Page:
Analysis of gene expression stability by RT-qPCR

The stability of the reference genes expression was assessed using two different statistical programs: geNorm [34] and NormFinder [35]. The geNorm software analyses the stability of reference genes transcripts taking into account the expression stability value (MgeNorm) [36]. The this stability value is calculated for each gene of a panel of candidate reference genes based on pairwise variation analysis. Moreover, and according to Vandesompele et al., lower values of MgeNorm correspond to higher gene expression stability [34]. Furthermore, geNorm is also capable to determine the ideal number of reference genes needed for accurate normalization [34]. Similarly, NormFinder, is a mathematical algorithm used to identify the best normalization gene amongst a set of reference candidates according to their expression stability (M NormFinder), analyzing both intra- and inter-group variation [22]. Like GeNorm, lower average M NormFinder values indicate more stable genes expression [35].


The present work was devoted to the identification of references genes for accessing gene transcription alterations associated with hypoxia in bladder cancer. Three of the most studied bladder cancer cell lines (T24, 5637, and HT1376), reflecting different molecular pathways for cell invasion (FGFR3/CCND1and E2F3/RB1), were chosen envisaging the identification of a ubiquitous reference gene. Accordingly, seven of the most commonly used reference genes (ACTB, GAPDH, HPRT, B2M, SDHA, TBP, and 18S) were amplified in the three bladder cancer cell lines exposed to normoxia and hypoxia. In addition, experiments were conducted in the presence of DFX to disclose HIF-1α mediated events. All cell lines showed increased levels of HIF-1α and lactate under hypoxia and DFX in relation to normoxia, denoting a shift towards anaerobic metabolism, thereby confirming a cellular response to hypoxic stress (S1 Fig). The variation between the maximum and minimum Ct (cycle threshold) values for each tested reference gene was less than 3 cycles for all experimental conditions and cell lines (Fig 1). Particularly, 18S was the most expressed reference gene regardless the cell line and experimental condition, with a mean Ct value of approximately 6.5. GAPDH was the second most transcribed gene with a mean Ct of 14.5, and TBP was the least expressed gene with Ct values of 25.5. Moreover, our control gene CA9 presented a mean expression level of 24.5. As it can be seen the CA9 Ct values in hypoxia and DFX conditions are lower than the normoxia in all cell lines, showing that this HIF-regulated gene is robustly upregulated in these conditions.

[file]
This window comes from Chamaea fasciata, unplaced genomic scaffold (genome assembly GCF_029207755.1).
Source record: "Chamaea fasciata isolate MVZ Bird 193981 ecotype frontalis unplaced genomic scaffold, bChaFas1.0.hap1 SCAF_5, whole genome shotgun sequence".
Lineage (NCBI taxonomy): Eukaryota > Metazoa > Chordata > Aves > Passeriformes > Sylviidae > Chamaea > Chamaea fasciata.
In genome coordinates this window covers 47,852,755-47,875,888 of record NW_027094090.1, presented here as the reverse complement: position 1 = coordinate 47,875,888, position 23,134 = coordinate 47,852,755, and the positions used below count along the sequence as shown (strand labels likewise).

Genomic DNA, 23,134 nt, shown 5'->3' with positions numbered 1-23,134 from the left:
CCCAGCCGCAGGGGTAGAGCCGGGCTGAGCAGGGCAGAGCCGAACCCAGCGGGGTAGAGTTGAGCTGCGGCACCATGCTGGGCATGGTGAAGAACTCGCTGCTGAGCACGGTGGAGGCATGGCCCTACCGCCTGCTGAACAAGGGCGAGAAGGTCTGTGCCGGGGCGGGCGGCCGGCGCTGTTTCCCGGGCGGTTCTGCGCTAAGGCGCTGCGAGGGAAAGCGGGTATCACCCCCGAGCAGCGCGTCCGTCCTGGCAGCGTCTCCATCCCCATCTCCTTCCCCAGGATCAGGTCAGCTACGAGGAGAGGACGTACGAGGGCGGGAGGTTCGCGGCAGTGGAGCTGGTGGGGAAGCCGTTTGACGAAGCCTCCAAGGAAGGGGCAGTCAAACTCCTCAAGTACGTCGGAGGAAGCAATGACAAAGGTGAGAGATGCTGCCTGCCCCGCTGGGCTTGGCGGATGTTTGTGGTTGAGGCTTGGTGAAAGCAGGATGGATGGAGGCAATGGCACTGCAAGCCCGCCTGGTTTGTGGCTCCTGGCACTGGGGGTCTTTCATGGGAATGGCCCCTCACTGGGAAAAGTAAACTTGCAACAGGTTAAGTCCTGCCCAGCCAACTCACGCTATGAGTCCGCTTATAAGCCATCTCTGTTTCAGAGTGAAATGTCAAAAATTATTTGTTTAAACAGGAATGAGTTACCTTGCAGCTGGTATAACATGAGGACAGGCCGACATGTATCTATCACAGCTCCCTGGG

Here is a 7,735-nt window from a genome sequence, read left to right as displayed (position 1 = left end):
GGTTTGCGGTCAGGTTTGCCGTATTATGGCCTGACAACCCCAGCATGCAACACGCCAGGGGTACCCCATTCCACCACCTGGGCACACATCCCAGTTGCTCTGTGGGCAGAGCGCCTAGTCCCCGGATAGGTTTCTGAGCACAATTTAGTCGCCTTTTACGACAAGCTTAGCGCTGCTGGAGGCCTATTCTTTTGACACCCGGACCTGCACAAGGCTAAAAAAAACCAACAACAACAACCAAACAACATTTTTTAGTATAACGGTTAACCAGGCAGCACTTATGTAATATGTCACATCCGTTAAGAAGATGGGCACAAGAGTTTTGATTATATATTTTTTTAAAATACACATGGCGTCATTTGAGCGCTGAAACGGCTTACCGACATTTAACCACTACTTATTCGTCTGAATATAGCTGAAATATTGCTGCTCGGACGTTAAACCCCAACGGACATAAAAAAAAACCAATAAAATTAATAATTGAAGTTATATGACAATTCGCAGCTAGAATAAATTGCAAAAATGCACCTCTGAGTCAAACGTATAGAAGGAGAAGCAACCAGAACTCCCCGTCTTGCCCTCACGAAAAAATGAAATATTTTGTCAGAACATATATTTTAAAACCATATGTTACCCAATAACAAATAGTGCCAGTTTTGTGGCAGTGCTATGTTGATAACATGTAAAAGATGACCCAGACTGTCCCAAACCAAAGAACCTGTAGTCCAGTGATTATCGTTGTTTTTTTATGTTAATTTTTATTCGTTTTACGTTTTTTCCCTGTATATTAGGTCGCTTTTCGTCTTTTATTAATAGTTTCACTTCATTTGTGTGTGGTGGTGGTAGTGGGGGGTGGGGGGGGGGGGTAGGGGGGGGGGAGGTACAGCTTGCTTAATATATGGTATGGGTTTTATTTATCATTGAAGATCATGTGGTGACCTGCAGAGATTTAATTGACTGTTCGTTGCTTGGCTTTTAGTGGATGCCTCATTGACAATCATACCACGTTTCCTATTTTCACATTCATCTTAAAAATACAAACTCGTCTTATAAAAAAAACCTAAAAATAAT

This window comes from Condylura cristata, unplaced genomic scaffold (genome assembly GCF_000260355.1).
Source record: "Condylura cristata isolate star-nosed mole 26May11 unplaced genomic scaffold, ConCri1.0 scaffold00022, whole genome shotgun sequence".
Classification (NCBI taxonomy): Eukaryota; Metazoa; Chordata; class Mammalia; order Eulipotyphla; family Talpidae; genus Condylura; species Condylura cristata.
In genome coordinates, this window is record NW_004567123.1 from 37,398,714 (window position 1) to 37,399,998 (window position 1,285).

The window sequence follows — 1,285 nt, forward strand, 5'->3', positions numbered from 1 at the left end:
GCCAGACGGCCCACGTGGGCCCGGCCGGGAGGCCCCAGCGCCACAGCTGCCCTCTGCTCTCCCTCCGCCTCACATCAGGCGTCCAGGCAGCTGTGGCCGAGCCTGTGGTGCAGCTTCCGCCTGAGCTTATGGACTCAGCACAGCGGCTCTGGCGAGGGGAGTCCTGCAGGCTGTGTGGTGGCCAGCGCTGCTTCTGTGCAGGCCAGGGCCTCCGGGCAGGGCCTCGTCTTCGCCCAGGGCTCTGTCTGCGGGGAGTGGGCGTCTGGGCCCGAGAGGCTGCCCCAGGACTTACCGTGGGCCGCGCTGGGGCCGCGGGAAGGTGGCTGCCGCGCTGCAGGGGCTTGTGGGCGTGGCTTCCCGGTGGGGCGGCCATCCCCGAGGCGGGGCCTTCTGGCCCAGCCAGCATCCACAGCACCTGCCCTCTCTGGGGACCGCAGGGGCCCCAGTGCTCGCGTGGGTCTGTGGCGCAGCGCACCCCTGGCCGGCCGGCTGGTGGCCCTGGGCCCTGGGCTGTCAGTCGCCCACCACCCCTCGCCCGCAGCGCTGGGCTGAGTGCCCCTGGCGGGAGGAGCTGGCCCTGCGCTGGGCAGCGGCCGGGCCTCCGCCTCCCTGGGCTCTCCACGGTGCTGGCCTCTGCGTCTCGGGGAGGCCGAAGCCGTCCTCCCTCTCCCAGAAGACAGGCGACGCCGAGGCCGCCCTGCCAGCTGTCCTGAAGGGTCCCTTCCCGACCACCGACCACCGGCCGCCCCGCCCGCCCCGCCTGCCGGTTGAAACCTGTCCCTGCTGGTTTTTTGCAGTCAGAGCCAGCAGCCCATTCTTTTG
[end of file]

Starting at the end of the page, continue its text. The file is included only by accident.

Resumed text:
Fig 1. Expression of the evaluated genes.

Raw mean Ct values of the reference genes (HPRT, ACTB, 18S, GAPDH, TBP, B2M, SDHA) and CA9 for T24, 5637 and HT1376 cell lines under different experimental conditions (Normoxia (N), Hypoxia (H), and DFX). Results are presented as mean + SD. Twelve replicates were used.

To reliably identify the most stably expressed genes across all cell lines and experimental conditions, both geNorm and NormFinder statistical programs were used. Of note, the two software originated highly comparable results (S2 Fig). geNorm and NormFinder retrieved B2M and HPRT as the most stable reference genes under normoxic conditions for all cell lines, followed by SDHA, 18S and TBP. ACTB and GAPDH were found to be the most unstable genes among the studied candidates (Fig 2). Moreover, when comparing normoxic and hypoxic conditions, the most stable candidate gene for each cell line was B2M, followed by TBP, 18S and HPRT, which presented similar stability values. This results suggest that all of the above reference genes could be suitable controls in combination with B2M (Fig 3). Again, GAPDH and ACTB were shown to be the most unstable genes under hypoxic conditions. Reinforcing the consistent stability of a good reference gene, when comparing normoxia with DFX exposure conditions, B2M and HPRT were again shown to be the most stable genes, while ACTB, GAPDH, and 18S were the less stable (Fig 3B).